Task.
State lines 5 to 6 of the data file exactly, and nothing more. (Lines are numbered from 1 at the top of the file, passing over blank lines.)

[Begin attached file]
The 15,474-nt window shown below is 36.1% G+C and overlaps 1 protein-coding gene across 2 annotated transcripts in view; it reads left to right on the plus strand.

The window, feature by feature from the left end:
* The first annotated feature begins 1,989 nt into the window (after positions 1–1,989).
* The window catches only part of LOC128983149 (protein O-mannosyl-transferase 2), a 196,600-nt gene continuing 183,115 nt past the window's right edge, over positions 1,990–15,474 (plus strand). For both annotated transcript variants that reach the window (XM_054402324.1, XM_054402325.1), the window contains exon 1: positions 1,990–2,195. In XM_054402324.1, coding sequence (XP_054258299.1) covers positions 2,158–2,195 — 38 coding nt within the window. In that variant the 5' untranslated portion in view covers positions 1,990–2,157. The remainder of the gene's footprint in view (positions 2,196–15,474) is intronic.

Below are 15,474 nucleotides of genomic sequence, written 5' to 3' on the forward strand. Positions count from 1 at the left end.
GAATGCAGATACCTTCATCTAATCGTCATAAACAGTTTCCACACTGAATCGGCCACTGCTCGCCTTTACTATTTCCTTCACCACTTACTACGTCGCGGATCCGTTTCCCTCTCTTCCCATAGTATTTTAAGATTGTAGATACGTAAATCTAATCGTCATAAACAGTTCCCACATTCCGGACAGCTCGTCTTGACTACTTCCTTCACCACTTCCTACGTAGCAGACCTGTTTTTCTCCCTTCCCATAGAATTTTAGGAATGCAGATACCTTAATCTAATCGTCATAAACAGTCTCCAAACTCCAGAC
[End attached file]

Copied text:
Below are 15,474 nucleotides of genomic sequence, written 5' to 3' on the forward strand. Positions count from 1 at the left end.
GAATGCAGATACCTTCATCTAATCGTCATAAACAGTTTCCACACTGAATCGGCCACTGCTCGCCTTTACTATTTCCTTCACCACTTACTACGTCGCGGATCCGTTTCCCTCTCTTCCCATAGTATTTTAAGATTGTAGATACGTAAATCTAATCGTCATAAACAGTTCCCACATTCCGGACAGCTCGTCTTGACTACTTCCTTCACCACTTCCTACGTAGCAGACCTGTTTTTCTCCCTTCCCATAGAATTTTAGGAATGCAGATACCTTAATCTAATCGTCATAAACAGTCTCCAAACTCCAGAC